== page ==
“In the wake of Hurricane Irma, 14 residents of a single nursing facility in Hollywood, Florida, passed away. While this terrible tragedy is currently under investigation, it has been widely reported that these individuals were left in sweltering conditions after the nursing facility’s air conditioning system lost power,” Rubio wrote Chairman Orrin Hatch and Ranking Democrat Ron Wyden.

“This has shocked the state of Florida,” Rubio added, “and rightfully raised questions about the oversight of nursing homes, particularly the enforcement of existing emergency preparedness requirements.”

Rubio went on to note issues in previous inspections by the Florida Agency for Health Care Administration (AHCA). Among them: a medication error rate of 26 percent in Feb. 2016, which far exceeds the federal government’s dictum that error rates should be no more than 5 percent.

As well, beyond medication mishaps, the nursing home was found in 2014 as “not providing enough water to all patients in order to maintain proper hydration and health, contravening federal requirements,” wrote Rubio.

Rubio notes that “federal regulations mandate that facilities’ emergency preparedness procedures address subsistence needs for residents, including alternate sources of energy to maintain temperatures and protect residents’ health and safety.”

“Unfortunately,” Rubio adds, “despite this requirement and the facilities’ close proximity to an operational hospital, residents were found to have temperatures exceeding 109 degrees, far above the level that puts seniors at risk for heat stroke.”

Rubio seeks an investigation of the Hollywood Hills facility, as well as others in Florida and Puerto Rico, “to prevent similar tragedies in the future.”

As well, Rubio wants the committee to “consider examining other ways in which Medicare and Medicaid beneficiaries were impacted by these storms and how better planning and coordination between the federal, state, and local government could mitigate harm caused by hurricanes.”

Poll gives Duval’s political leaders high job approval numbers

Jacksonville’s City Hall has been a cauldron of discontent in recent months; as recently as Tuesday, the Mayor and the City Council President were trading barbs about a priority piece of legislation the Council President opposed.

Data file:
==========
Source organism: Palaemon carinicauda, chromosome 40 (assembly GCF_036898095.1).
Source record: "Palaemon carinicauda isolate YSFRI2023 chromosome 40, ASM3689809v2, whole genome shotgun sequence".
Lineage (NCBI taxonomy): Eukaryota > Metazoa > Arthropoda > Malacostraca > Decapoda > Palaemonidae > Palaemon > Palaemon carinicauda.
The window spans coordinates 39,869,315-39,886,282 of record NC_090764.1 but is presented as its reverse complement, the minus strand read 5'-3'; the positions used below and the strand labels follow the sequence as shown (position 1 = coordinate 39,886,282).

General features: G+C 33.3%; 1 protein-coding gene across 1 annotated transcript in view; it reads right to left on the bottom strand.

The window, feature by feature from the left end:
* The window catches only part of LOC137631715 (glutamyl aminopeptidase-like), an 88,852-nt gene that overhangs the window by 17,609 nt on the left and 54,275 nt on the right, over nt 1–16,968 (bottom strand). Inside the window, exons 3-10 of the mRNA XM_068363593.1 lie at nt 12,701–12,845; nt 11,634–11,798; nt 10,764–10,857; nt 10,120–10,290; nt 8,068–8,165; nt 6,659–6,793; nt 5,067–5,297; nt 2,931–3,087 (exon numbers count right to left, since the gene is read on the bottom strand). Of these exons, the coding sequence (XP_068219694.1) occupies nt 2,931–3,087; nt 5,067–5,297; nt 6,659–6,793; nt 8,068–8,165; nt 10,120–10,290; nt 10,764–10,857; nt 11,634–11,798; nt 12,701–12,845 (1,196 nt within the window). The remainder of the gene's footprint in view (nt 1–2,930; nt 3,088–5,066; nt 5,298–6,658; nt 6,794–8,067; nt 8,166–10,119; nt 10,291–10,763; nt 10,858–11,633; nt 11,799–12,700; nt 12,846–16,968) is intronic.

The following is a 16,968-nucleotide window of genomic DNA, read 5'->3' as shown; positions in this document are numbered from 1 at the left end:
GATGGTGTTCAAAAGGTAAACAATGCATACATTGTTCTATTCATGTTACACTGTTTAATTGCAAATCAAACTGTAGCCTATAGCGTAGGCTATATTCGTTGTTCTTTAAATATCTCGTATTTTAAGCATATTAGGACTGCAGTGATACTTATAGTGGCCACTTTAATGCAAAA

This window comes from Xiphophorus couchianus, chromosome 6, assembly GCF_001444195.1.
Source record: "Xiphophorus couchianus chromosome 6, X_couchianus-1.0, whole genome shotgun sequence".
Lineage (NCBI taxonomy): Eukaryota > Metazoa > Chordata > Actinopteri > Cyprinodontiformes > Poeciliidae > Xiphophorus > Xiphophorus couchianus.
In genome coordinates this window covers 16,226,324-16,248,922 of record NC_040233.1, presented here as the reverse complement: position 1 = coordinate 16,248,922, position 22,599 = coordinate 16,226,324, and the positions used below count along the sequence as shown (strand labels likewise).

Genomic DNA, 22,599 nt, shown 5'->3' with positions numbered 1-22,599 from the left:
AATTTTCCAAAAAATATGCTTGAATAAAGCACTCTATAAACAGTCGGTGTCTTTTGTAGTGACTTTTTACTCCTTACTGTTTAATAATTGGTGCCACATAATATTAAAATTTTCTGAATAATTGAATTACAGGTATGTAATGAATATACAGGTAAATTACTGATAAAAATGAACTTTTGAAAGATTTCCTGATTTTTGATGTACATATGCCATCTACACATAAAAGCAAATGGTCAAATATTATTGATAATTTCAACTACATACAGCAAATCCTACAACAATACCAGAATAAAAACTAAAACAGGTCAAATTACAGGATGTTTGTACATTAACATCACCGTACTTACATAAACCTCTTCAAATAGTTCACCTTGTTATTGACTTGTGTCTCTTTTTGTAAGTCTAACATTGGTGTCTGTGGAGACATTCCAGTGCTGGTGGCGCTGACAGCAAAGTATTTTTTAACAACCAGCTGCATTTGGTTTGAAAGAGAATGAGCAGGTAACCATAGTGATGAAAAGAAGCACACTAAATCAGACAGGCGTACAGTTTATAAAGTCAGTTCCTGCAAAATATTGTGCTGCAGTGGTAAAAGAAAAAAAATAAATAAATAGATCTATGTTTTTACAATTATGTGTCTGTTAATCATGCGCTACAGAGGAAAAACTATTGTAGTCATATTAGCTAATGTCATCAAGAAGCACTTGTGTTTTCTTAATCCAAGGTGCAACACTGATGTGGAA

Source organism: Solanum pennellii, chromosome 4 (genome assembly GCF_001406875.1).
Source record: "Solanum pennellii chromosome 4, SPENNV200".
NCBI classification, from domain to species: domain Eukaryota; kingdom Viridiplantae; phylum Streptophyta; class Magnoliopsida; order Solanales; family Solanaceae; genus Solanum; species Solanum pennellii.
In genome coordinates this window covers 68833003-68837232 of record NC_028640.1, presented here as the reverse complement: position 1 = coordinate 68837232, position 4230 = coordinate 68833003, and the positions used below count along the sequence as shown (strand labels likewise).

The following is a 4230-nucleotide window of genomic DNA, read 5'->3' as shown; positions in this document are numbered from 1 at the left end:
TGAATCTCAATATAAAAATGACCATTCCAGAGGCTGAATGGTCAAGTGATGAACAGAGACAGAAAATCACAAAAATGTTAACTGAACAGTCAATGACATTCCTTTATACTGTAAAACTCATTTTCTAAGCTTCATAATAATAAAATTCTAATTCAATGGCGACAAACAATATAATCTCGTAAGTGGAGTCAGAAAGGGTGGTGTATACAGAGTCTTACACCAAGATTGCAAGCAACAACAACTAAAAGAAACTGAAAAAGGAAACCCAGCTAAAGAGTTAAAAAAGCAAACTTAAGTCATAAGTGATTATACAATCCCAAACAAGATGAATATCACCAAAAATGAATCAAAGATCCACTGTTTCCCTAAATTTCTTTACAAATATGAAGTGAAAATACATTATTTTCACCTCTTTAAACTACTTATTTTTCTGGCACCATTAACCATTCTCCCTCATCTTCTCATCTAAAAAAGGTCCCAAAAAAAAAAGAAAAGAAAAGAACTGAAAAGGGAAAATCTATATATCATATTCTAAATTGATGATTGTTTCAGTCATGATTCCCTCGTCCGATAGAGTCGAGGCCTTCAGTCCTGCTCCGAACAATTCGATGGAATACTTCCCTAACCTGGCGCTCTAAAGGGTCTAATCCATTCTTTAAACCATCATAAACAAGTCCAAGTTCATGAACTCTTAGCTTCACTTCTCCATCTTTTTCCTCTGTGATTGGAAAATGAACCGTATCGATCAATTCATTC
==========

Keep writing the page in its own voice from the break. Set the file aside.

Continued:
Despite the fissure between the city’s chief executive and lead legislator, city leaders are polling pretty well, per University of North Florida pollster Michael Binder.

“All of Duval’s political leaders have extremely high job approval numbers,” said Binder. “Contrast this level of satisfaction with what’s happening in Washington right now, and downtown looks like a political paradise.”

Whether Downtown Jacksonville is anyone’s idea of paradise is a matter of interpretation; however, even by the favorable light of UNF polling, it seems that Mayor Lenny Curry, Sheriff Mike Williams, State Attorney Melissa Nelson, and Public Defender Charles Cofer will sail to re-election.

Curry’s numbers, per the poll, are particularly sky-high.

Of the 512 registered Duval voters polled by live dial between Oct. 2 and 4, Curry has 69 percent approval against 13 percent disapproval.

For Democrats who may be looking to run against the Republican Mayor once dissed as a “party boss,” consider this: even among registered Democrats, Curry has a 57 percent approval rating.

Curry does well with all ethnic demographics: 74 percent approval with white voters, 59 percent with African-American voters, and 64 percent with Hispanics.

Sheriff Williams is likewise strongly positioned ahead of his inevitable 2019 run for re-election. The first-term Republican Sheriff has 67 percent approval — and 60 percent approval among Democrats.